Watching a parent navigate Parkinson’s disease (PD) brings forth a flood of questions about the future. At some point, you may wonder if Parkinson’s is genetic and whether you’ll develop it. Having a parent with PD naturally comes with many concerns. The following five tips offer ways to approach this uncertainty.
1. Understand the role that genetics plays in developing PD.
Genetics cause about 10% to 15% of all Parkinson's, which means their children may have a higher risk of developing PD. If you learn that your parent carries a genetic variation linked to PD, this does not guarantee that you will eventually develop the disease. Still, it is natural to be uncomfortable with that risk, even if it is low.
When a parent has Parkinson’s, you may be thinking about genetic testing. Ask yourself, “Will knowing if I carry a genetic link to PD help me or cause me to worry more?”
If you want to get genetically tested, consult with a genetic counselor first to discuss the potential benefits and drawbacks. Genetic testing helps estimate the risk of developing Parkinson’s but cannot provide your probability of developing the disease or guide you on how to prevent developing PD
Learn More: Parkinson’s & Genetics Research
The Parkinson’s Foundation genetics study, PD GENEration: Mapping the Future of Parkinson's Disease, provides genetic testing and counseling at no cost to people with Parkinson’s. This information can help match people with clinical studies.
2. Prioritize what you can do now for your well-being.
Researchers believe Parkinson's is caused by a combination of genes, environmental and lifestyle influences. While you can’t choose your genes, you can try to make choices that help you stay as healthy as possible, increasing your likelihood for a healthy future overall.
Make it a priority to treat your body well. Try:
- Exercising regularly.
- Eating nutritious, heart-healthy foods.
- Getting adequate sleep.
- Keeping your mind active by learning new things.
- Avoiding loneliness by staying engaged socially.
Consider partnering with people for help working on these priorities, or finding a support group that works for you. Just like your parent with PD needs a care team to manage the disease, start working to create a team to support your health goals.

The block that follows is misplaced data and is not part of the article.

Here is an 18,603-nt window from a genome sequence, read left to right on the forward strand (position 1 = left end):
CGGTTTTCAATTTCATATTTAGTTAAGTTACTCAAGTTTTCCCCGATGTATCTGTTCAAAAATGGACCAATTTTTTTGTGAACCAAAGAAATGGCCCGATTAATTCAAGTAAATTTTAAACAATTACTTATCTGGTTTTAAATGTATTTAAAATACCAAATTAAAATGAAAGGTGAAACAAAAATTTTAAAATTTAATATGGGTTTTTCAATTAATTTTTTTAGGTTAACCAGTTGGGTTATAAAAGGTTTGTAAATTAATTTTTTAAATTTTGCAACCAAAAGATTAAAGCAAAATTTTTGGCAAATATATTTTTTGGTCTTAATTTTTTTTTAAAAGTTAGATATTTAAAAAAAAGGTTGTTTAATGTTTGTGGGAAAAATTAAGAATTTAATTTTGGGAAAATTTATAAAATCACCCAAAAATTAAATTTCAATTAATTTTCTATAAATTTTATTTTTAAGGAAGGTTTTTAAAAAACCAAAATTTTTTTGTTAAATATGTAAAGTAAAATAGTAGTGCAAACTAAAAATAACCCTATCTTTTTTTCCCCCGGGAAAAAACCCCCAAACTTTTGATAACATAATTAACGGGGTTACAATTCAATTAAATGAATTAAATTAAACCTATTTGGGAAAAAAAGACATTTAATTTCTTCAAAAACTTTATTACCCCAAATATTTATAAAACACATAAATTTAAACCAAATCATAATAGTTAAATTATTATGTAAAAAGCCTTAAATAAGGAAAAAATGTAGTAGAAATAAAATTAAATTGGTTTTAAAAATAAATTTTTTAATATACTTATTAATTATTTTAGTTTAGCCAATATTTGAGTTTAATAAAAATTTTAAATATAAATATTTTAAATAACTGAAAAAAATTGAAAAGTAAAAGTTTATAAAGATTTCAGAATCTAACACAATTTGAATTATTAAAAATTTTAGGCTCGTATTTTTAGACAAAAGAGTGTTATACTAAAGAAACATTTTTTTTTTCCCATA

My father lived with PD for the next 20 years. Though there were many sad moments and hardships that I had to watch and help him overcome, there wasn't a day where I didn't see my father smile. Through all the pain and through the slow progression year after year, he clung to life and his freedom to be an individual.
3. Strive to maintain a positive outlook on life.
For some adult children, the possibility of developing PD can feel like a looming threat that may strike any day. For others, their PD fears may be mild and fleeting but still unsettling. Big or small, ongoing worries about whether you’ll develop PD can impact your outlook on life and disconnect you from the good around you and wellness within you.
Mindfulness exercises may help you regain focus on the present, and gratitude practices may help you savor life’s small joys. Take breaks from your worries by making time for favorite activities and uplifting relationships. Seek out professional support to help you cope with the unknown if the anxiety is affecting your day-to-day life. Explore our free Mindfulness Mondays events.
4. Tend to your feelings of grief and loss.
Your parent’s Parkinson’s diagnosis and journey has likely impacted you on a deep level. Perhaps they are doing well but you worry about their future. Maybe you are already navigating ambiguous loss, a common experience for people with Parkinson's and their loved ones when there is a loss of emotional connection. Perhaps they have advanced Parkinson’s or have even passed away.
Because of the love you have for your parent, you may experience loss with every stage of their disease, and these losses can affect your body, mind and spirit.
Trying to make healthy choices or keep a positive outlook can be difficult when you are grieving. You are tasked with being hopeful amidst painful feelings. This calls for extra attention to your self-care and maintaining connection with a caring community.
5. Define and create your well-lived life.
Reflect upon what you can do now to feel confident that you are living your life to the fullest, despite what may happen down the road. Ask yourself, “What would a well-lived life look like to me? In what ways am I already living that life? How could I work towards my definition of a well-lived life?”
The following suggestions may also help you as you seek to live your life to the fullest:
- Consider diversifying your interests and hobbies.
- Try to identify what brings you joy and strive to make more time for it.
- Seek out opportunities that may bring your life new sources of meaning and purpose.
- Prioritize what will help you feel well and whole.
Care Partner Program: a series of self-paced online courses designed for care partners
- Can't Stop Worrying About the Future?
Regardless of where you are in your caregiving journey, explore our Care Partner pages.